Live United, a United Way-ACC partnership

Author: Gene Stowe

Lacrosse player mentors 6-year-old cancer patient


When the Notre Dame women’s lacrosse team was paired with Bobby Russell last fall as part of Fighting Irish Fight for Life, a Student Welfare & Development program, midfield player Katherine McManus was immediately drawn to the 6-year-old who had been undergoing cancer treatments since he was 2.

“There’s something really special about that kid,” McManus says. “He’s such a sweet, sweet kid and so inspiring. He has a special light around him.” 


The relationship grew so close that Bobby called McManus “my girlfriend” and she went with him to his monthly chemotherapy treatments at Memorial Hospital, where they would play Bingo and Candy Land and read books together.

“We became really close through that. I went to his party at Chuck E. Cheese for his sixth birthday,” she says, adding that many lacrosse team members enjoyed the connection. “We took Bobby to a lot of games this year, not just our own – basketball, soccer, volleyball. We wanted him to get excited about the other sports on campus too.

“It became so much more than just a community service aspect.”

Their inspiring story has become a video for Live United, a two-decade-old collaboration between the Atlantic Coast Conference (ACC) and United Way Worldwide, including United Way of St. Joseph County, that will be shown on television, online, and on the Jumbotron at basketball and hockey games. 

Fighting Irish Fight for Life pairs Notre Dame varsity teams with patients in the pediatric Hematology/Oncology unit of South Bend’s Memorial Hospital so the patients, ages 5 to 18, can experience a part of a student-athlete’s life. The connection starts at a Signing Day where children are introduced to their teammates and sign a “letter of intent” committing to the team.

“They’re fighting for their lives,” McManus says. “It’s great to see how well they do it and the support they have from their families. It was really fun to be a part of.”

In addition to the organized Fight for Life events, including a Christmas party, a visit to a lacrosse game, and participation in Notre Dame’s Relay for Life, McManus went to his monthly Thursday morning chemo treatments.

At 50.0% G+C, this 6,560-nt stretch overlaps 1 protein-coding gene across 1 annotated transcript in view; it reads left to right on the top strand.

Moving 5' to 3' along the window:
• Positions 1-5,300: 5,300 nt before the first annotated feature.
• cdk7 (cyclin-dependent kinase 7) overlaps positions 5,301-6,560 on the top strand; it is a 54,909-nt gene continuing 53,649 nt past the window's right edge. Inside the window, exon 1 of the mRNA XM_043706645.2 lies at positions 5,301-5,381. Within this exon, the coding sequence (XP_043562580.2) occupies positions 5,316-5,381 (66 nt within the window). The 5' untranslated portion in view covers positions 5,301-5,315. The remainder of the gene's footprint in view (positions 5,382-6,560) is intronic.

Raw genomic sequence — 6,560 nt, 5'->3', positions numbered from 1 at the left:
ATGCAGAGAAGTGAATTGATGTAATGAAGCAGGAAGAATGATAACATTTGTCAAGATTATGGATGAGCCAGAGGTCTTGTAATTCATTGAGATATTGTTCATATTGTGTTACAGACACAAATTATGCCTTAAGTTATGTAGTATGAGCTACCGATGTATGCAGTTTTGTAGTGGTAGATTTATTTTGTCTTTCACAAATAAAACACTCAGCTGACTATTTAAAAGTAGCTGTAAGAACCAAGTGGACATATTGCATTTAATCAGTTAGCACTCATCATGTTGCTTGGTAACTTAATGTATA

Robert Russell, Bobby’s father, says the relationship helped through the last year of chemotherapy. Bobby was diagnosed with non-Hodgkin’s B-cell lymphoma on Feb. 14, 2011, at age 2, and received treatment until May, when he was declared cancer-free.


“As these monthly visits went on, Katherine was really the regular,” he says. They really took a liking to each other.” When Bobby was honorary captain at a lacrosse game, his jersey number was 25—Katherine’s is 26—and his locker was next to hers.

Katherine, who had been around young cancer patients while she was growing up in Massachusetts because of her mother’s work at the Dana-Farber Cancer Institute, found herself thinking of ways to help Bobby’s family whenever she had a break in her schedule.

“These illnesses not only affect the child but they affect the family and the friends and the whole network,” she says. “I knew how deep sometimes these illnesses can cut into someone’s life. There’s something so special about Bobby. It didn’t feel like a service after the first few times I was with him.

“The way he attacks his cancer treatment and everything was amazing. He had this special life about him. He was so unfazed, so generous. It gave me a strong sense of perspective. I grew a lot as a person. I came to understand a lot more about myself and how the world works and the importance of perspective.”



Originally published by Gene Stowe at on October 24, 2014.